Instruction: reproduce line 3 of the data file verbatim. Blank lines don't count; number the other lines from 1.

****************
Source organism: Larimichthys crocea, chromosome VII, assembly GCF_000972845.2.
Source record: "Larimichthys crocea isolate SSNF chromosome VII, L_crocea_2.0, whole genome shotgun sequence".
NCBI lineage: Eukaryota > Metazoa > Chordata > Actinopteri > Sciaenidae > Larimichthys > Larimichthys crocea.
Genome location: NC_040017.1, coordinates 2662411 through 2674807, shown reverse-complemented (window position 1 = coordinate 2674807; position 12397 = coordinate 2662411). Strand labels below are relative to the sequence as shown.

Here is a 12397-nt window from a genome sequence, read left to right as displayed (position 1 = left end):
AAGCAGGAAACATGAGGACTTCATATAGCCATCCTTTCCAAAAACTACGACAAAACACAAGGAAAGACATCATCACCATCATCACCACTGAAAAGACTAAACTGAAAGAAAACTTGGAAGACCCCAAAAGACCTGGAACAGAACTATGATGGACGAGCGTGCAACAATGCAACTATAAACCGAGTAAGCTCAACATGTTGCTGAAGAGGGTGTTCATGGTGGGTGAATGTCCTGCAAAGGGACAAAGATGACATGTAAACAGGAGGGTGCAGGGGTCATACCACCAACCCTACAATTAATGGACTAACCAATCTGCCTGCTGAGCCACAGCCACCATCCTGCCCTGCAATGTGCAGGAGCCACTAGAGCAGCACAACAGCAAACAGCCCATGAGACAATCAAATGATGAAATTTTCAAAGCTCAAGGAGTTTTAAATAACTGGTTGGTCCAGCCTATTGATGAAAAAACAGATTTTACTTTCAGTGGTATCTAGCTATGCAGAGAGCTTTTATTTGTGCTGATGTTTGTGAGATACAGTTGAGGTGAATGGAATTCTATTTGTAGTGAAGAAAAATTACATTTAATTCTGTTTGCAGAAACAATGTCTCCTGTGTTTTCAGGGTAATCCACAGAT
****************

NCBI lineage: Eukaryota > Metazoa > Chordata > Actinopteri > Sciaenidae > Larimichthys > Larimichthys crocea.